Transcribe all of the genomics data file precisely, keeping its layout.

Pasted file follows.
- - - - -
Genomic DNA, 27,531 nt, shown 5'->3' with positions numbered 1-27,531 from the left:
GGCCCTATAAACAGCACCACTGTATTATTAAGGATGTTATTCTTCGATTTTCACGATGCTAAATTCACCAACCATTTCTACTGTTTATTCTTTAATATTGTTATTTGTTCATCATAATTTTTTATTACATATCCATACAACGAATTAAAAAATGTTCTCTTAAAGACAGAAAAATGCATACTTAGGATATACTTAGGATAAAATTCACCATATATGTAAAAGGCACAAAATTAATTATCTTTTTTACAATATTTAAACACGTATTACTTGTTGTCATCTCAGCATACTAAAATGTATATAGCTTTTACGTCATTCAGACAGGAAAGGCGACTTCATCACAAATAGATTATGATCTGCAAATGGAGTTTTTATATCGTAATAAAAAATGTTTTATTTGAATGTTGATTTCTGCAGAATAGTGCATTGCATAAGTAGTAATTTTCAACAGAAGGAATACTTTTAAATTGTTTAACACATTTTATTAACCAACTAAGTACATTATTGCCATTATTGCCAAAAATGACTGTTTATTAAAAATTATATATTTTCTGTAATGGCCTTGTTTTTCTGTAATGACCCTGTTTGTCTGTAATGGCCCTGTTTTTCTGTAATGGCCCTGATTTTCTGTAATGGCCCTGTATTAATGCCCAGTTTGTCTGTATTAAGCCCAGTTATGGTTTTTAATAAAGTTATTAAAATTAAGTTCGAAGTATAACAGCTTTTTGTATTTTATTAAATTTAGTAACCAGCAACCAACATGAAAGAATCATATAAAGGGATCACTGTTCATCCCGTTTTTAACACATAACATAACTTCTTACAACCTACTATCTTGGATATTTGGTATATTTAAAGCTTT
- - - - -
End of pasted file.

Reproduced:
Genomic DNA, 27,531 nt, shown 5'->3' with positions numbered 1-27,531 from the left:
GGCCCTATAAACAGCACCACTGTATTATTAAGGATGTTATTCTTCGATTTTCACGATGCTAAATTCACCAACCATTTCTACTGTTTATTCTTTAATATTGTTATTTGTTCATCATAATTTTTTATTACATATCCATACAACGAATTAAAAAATGTTCTCTTAAAGACAGAAAAATGCATACTTAGGATATACTTAGGATAAAATTCACCATATATGTAAAAGGCACAAAATTAATTATCTTTTTTACAATATTTAAACACGTATTACTTGTTGTCATCTCAGCATACTAAAATGTATATAGCTTTTACGTCATTCAGACAGGAAAGGCGACTTCATCACAAATAGATTATGATCTGCAAATGGAGTTTTTATATCGTAATAAAAAATGTTTTATTTGAATGTTGATTTCTGCAGAATAGTGCATTGCATAAGTAGTAATTTTCAACAGAAGGAATACTTTTAAATTGTTTAACACATTTTATTAACCAACTAAGTACATTATTGCCATTATTGCCAAAAATGACTGTTTATTAAAAATTATATATTTTCTGTAATGGCCTTGTTTTTCTGTAATGACCCTGTTTGTCTGTAATGGCCCTGTTTTTCTGTAATGGCCCTGATTTTCTGTAATGGCCCTGTATTAATGCCCAGTTTGTCTGTATTAAGCCCAGTTATGGTTTTTAATAAAGTTATTAAAATTAAGTTCGAAGTATAACAGCTTTTTGTATTTTATTAAATTTAGTAACCAGCAACCAACATGAAAGAATCATATAAAGGGATCACTGTTCATCCCGTTTTTAACACATAACATAACTTCTTACAACCTACTATCTTGGATATTTGGTATATTTAAAGCTTT